Phytopathogenic and mycotoxigenic Fusarium spp. are widespread in Malaysia. Common mycotoxigenic as well as phytopathogenic Fusarium spp. are F. oxysporum and several species members of the F. fujikuroi species complex, particularly F. proliferatum and F. fujikuroi. Mycotoxigenic Fusarium spp. infect crops in the field and can contaminate the crops after harvest and during storage. In vitro studies indicate that many isolates of mycotoxigenic Fusarium spp. can produce mycotoxins, suggesting that these isolates can also produce mycotoxins in the host plant. Thus, there are opportunities for mycotoxin carryover to food and feed products. Although most Fusarium mycotoxins are heat stable, food processing such as sorting, trimming, cleaning, milling, cooking, baking, frying, roasting, and extrusion cooking have been reported to reduce concentrations of mycotoxins in food and feed products to varying degrees. In Malaysia, more studies on human exposure to Fusarium mycotoxins and to other mycotoxins are needed because such data are useful for estimation of the exposure levels.
The extraction of silica from rice husk ash (RHA) for the encapsulation of aflatoxin B1 antibody (Ab-AFB1) and its application as a matrix in immunoaffinity columns (IACs) were achieved. The RHA extraction was performed using 4 M NaOH, which yielded sodium silicate (Na2SiO3) for the synthesis of silica gel. The obtained silica was used for encapsulating Ab-AFB1 using the sol-gel technique. One milliliter of 1 M Na2SiO3:H2O:H3PO4 (0.43:0.11:0.46) could generate silica gel that was suitable for encapsulating 1.36 mg of Ab-AFB1 at pH 7. After 48 hours of aging, the silica gel modified with Ab-AFB1 (SG-Ab-AFB1) was ground, and packed as the matrix in the IAC for aflatoxins purification. The modified silica gel was characterized using FTIR and SEM. The properties of IAC with SG-Ab-AFB1 were investigated by evaluating AF recovery, binding capacity, and reusability. The recovery of AFB1 was 94.11 ± 4.62%. In addition to AFB1 recovery, the column also retained AFB2, AFG1, and AFG2 with recovery values of 98.22 ± 3.74%, 92.22 ± 7.62%, and 83.00 ± 6.31%, respectively. This column, which contained 0.5 g of SG-Ab-AFB1 had a binding capacity of approximately 50 ng of AFs per column, and could be reused at least 5 times with a recovery of more than 80%.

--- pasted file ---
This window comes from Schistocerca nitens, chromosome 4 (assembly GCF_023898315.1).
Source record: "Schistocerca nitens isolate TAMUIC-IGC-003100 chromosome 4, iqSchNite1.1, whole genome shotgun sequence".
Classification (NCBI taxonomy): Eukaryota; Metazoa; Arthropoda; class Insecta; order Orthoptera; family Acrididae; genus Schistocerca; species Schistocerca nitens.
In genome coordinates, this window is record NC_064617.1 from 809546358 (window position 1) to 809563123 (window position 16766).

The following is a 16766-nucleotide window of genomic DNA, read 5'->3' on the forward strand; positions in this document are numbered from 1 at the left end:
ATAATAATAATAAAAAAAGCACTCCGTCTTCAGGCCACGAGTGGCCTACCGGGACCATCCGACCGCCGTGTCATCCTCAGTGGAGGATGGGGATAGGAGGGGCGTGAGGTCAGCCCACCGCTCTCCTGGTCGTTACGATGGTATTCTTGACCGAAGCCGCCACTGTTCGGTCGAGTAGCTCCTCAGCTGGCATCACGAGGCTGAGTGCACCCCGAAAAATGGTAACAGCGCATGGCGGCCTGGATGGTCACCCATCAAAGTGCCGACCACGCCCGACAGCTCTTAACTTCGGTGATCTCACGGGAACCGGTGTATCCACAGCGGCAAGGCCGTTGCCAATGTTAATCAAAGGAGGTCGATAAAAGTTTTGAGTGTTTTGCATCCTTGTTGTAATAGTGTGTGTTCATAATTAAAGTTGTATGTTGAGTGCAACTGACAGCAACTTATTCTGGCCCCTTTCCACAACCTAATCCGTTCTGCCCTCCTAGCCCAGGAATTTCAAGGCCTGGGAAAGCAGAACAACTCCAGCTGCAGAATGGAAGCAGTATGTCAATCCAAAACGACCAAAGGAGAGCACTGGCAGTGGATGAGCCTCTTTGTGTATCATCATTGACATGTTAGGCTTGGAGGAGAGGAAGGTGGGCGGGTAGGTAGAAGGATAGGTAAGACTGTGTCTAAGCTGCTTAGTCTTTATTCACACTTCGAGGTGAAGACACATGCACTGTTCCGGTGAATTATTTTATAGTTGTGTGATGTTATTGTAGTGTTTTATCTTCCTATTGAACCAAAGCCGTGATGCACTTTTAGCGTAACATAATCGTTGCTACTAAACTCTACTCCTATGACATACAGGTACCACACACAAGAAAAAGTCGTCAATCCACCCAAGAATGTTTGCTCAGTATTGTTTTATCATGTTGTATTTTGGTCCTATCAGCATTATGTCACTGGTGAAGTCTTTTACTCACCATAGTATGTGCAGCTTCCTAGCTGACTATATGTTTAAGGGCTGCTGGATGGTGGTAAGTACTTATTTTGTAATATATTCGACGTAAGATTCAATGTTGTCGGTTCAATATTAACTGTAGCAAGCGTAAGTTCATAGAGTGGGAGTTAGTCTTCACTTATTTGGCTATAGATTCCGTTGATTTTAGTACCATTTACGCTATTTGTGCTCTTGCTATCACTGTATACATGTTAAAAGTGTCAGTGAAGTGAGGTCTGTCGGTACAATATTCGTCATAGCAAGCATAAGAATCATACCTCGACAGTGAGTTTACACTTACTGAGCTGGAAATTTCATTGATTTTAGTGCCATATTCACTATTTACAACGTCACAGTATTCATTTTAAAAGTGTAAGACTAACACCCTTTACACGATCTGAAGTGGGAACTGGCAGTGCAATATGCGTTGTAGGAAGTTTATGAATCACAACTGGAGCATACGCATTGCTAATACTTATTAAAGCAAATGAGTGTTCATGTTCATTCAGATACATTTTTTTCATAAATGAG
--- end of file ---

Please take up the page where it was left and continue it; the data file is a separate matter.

The aim of the study was to determine feed and feed storage factors associated with aflatoxin M1 (AFM1) contamination in bulk milk of dairy farms. The study was conducted from May to July 2016, at all smallholder farms in Mae Wang dairy cooperative, Chiang Mai, Thailand. Data on feed and feed storage factors were collected from the farmers using interviews and observations. For feed, we included type of roughage and physical appearance of concentrated feed, and for feed storage factor, we included storage method of roughages. AFM1 concentration was measured using the Charm® ROSA® MRLAFMQ (aflatoxin M1) Test. Fisher’s exact chi-square test was used to determine the association of feed and feed management factors with AFM1 contamination. From a total of 67 farms, 50 farms were included in the analysis. AFM1 contamination was observed in 46% of the samples. Farms using factory-corn silage had a significantly higher percentage of AFM1 contamination (62.5%) than farms that did not use factory-corn silage (30.8%). AFM1 contamination in farms that used concentrates with cracked pellets was significantly higher (64.3%) than in those that did not (22.7%). For feed storage, roughage stored in piles within the barn was associated with significantly higher AFM1 contamination than that stored outside (61.5% and 29.2%, respectively). In addition, AFM1 contamination for roughage piles with mold on the surface was higher (60%) than that for roughage piles without mold (25%). Our results indicate that type of feed and feed storage factors are associated with AFM1 contamination in bulk milk.
This manuscript provides data on the analysis of aflatoxin (AFs) contamination in Myanmar agricultural commodities which were intended for export and domestic consumption from 2008 to 2015. Most of the samples were white rice, broken rice, parboiled rice, green mung bean, black sesame seed, white sesame seed, black matpe, butter bean, toor whole, peyin bean (bamboo bean) and yellow maize. The total AFs concentration of these samples was quantitatively analyzed by the Romer method using thin layer chromatography with visual estimation. Aflatoxin (AF) B1 contamination was frequently detected in all of the contaminated samples, however, AFG1 and AFG2 contamination with no AFB1 group was found in one sample of broken rice from 2014. In addition, some samples were contaminated with not only AFB1 but also AFB2 and AFG1. A sample that contained all four kinds of AFs was not found. A 2008 yellow maize sample was found to have the highest concentration of AFB1 (30.35 μg/kg). Generally, the most highly contaminated samples were below the permissible limits for total AF levels as regulated by the European Union and Codex Alimentarius Commission.
The Nagoya Protocol to the Convention on Biological Diversity entered into force in Japan on 20th August, 2017. This manuscript is a thumbnail sketch briefly introducing the background and the requirements of the Nagoya Protocol, touching on Japanese domestic measures.
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